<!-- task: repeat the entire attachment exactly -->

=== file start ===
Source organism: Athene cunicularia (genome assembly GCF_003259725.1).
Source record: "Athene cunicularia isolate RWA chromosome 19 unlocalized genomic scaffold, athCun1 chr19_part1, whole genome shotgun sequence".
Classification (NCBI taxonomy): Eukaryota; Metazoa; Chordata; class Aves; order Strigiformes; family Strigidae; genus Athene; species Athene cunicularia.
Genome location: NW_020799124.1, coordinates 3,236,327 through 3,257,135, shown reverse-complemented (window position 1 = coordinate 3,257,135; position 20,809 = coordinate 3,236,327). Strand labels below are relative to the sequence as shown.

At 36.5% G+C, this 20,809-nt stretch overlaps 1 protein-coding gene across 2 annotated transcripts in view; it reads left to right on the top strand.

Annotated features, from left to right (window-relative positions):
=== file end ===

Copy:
Source organism: Athene cunicularia (genome assembly GCF_003259725.1).
Source record: "Athene cunicularia isolate RWA chromosome 19 unlocalized genomic scaffold, athCun1 chr19_part1, whole genome shotgun sequence".
Classification (NCBI taxonomy): Eukaryota; Metazoa; Chordata; class Aves; order Strigiformes; family Strigidae; genus Athene; species Athene cunicularia.
Genome location: NW_020799124.1, coordinates 3,236,327 through 3,257,135, shown reverse-complemented (window position 1 = coordinate 3,257,135; position 20,809 = coordinate 3,236,327). Strand labels below are relative to the sequence as shown.

At 36.5% G+C, this 20,809-nt stretch overlaps 1 protein-coding gene across 2 annotated transcripts in view; it reads left to right on the top strand.

Annotated features, from left to right (window-relative positions):